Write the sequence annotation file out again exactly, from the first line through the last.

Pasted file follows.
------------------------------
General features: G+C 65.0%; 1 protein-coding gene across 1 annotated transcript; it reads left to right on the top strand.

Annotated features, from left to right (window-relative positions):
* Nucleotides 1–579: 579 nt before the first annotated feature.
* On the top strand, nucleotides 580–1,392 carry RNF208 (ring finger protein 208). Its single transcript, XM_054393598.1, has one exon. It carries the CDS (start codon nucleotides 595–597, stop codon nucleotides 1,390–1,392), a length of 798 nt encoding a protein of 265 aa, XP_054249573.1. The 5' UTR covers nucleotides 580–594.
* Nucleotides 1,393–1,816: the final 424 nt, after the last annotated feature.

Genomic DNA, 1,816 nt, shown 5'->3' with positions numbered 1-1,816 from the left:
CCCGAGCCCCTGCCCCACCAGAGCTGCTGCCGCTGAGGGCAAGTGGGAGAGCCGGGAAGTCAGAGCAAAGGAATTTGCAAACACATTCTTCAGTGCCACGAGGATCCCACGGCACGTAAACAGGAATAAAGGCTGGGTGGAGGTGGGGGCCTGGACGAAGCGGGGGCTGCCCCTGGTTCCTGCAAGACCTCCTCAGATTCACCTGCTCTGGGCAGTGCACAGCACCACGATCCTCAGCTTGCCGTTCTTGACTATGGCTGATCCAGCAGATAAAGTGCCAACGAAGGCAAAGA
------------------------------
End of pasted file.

General features: G+C 65.0%; 1 protein-coding gene across 1 annotated transcript; it reads left to right on the top strand.

Annotated features, from left to right (window-relative positions):
* Nucleotides 1–579: 579 nt before the first annotated feature.
* On the top strand, nucleotides 580–1,392 carry RNF208 (ring finger protein 208). Its single transcript, XM_054393598.1, has one exon. It carries the CDS (start codon nucleotides 595–597, stop codon nucleotides 1,390–1,392), a length of 798 nt encoding a protein of 265 aa, XP_054249573.1. The 5' UTR covers nucleotides 580–594.
* Nucleotides 1,393–1,816: the final 424 nt, after the last annotated feature.

Genomic DNA, 1,816 nt, shown 5'->3' with positions numbered 1-1,816 from the left:
CCCGAGCCCCTGCCCCACCAGAGCTGCTGCCGCTGAGGGCAAGTGGGAGAGCCGGGAAGTCAGAGCAAAGGAATTTGCAAACACATTCTTCAGTGCCACGAGGATCCCACGGCACGTAAACAGGAATAAAGGCTGGGTGGAGGTGGGGGCCTGGACGAAGCGGGGGCTGCCCCTGGTTCCTGCAAGACCTCCTCAGATTCACCTGCTCTGGGCAGTGCACAGCACCACGATCCTCAGCTTGCCGTTCTTGACTATGGCTGATCCAGCAGATAAAGTGCCAACGAAGGCAAAGA